Wax Myrtle Lifespan

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I planted a wax myrtle hedge a few years ago to provide some much needed privacy from our neighbours. However I was on a gardening site a couple weeks ago and someone was mentioning that Wax myrtles have a very short lifespan and they die after just a few years. So I started researching online to verify this info and I came across an article on TreesUSA.com (http://www.treesusa.com/Plantinfo/Ornamental/myrtle,%20southern%20wax.pdf) which stated that Wax Myrtle live a max of 15 years and that's under ideal conditions. However there are other websites where people are reporting having Wax Myrtles which are 30 + years old....so I'm confused. I'm sure all the sites are referring to the same plant....What do you think? I hate putting so much time and energy into building the perfect hedge, just for it to die in 12 yrs....since I'd have to start over anyway, my husband was suggesting tearing it all out now and starting all over is...Ack!!....Any suggestions/comments or advice on the Wax Myrtle's lifespan would be greatly appreciated.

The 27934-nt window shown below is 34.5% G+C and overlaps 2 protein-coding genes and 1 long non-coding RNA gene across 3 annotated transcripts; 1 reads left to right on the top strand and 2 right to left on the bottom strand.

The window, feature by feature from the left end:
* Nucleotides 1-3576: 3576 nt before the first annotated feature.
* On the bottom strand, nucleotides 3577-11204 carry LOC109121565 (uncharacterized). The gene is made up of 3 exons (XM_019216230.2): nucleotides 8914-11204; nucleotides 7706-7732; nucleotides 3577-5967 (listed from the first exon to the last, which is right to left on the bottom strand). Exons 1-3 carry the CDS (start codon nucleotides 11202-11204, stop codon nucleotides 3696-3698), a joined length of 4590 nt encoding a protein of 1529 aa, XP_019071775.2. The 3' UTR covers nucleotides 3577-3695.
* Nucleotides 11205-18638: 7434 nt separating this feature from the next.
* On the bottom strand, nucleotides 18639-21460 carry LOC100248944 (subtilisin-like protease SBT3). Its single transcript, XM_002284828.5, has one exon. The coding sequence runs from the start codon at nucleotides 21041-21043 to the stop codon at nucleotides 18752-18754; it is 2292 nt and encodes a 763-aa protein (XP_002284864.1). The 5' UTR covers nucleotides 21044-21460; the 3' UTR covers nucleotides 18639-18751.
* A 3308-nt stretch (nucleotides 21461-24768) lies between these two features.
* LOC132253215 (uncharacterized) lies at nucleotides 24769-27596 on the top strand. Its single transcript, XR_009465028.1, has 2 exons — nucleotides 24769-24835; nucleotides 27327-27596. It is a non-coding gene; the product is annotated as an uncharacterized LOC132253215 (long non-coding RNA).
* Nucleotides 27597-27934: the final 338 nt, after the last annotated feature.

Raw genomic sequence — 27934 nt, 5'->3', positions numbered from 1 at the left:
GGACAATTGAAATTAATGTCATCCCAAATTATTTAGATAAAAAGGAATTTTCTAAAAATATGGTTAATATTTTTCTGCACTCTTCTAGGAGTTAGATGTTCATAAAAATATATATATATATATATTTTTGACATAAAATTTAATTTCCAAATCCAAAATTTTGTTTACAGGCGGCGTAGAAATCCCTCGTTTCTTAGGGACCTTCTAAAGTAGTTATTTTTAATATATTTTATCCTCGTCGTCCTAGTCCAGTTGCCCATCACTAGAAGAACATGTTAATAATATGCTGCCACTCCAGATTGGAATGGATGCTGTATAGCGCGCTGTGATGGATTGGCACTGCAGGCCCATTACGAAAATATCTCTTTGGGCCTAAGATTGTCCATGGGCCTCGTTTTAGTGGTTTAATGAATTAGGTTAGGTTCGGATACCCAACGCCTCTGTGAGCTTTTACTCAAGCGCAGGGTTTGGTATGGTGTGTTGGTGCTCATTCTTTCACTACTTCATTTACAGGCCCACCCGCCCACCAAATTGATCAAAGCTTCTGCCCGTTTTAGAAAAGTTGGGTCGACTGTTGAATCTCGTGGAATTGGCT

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Answer #1 · Addilyn Daniel's Answer · I have quite a bit of experience with wax myrtle, and other native plants, and can attest to the fact that these shrubs live much longer than "several" or "just a few" years. The specimen I have growing in my landscape is at least 15 years old and very healthy. The lifespan of wax myrtle, or any other plant for that matter, can depend on several factors involving climate, soil type and drainage, and insect infestation or disease. I'm not sure if anybody can put a definite lifespan on wax myrtle and, in doing so, is most likely basing it on personal experience with plants that died prematurely from one cause or another. The main problem I've seen with wax myrtle is damage caused by ice or heavy snow loads. Branches can become brittle and break off when overloaded. But wax myrtle is not the only plant susceptible to this problem. If it were me, and since you already have the wax myrtle planted and growing, I would stick with them. If you decide to remove and replace them with another evergreen shrub, consider holly. Holly are generally very tough plants and very long-lived. I would recommend getting the advice of a local nurseryman, arborist, or your local extension service agent before making a selection. He/she should have some good recommendations.)

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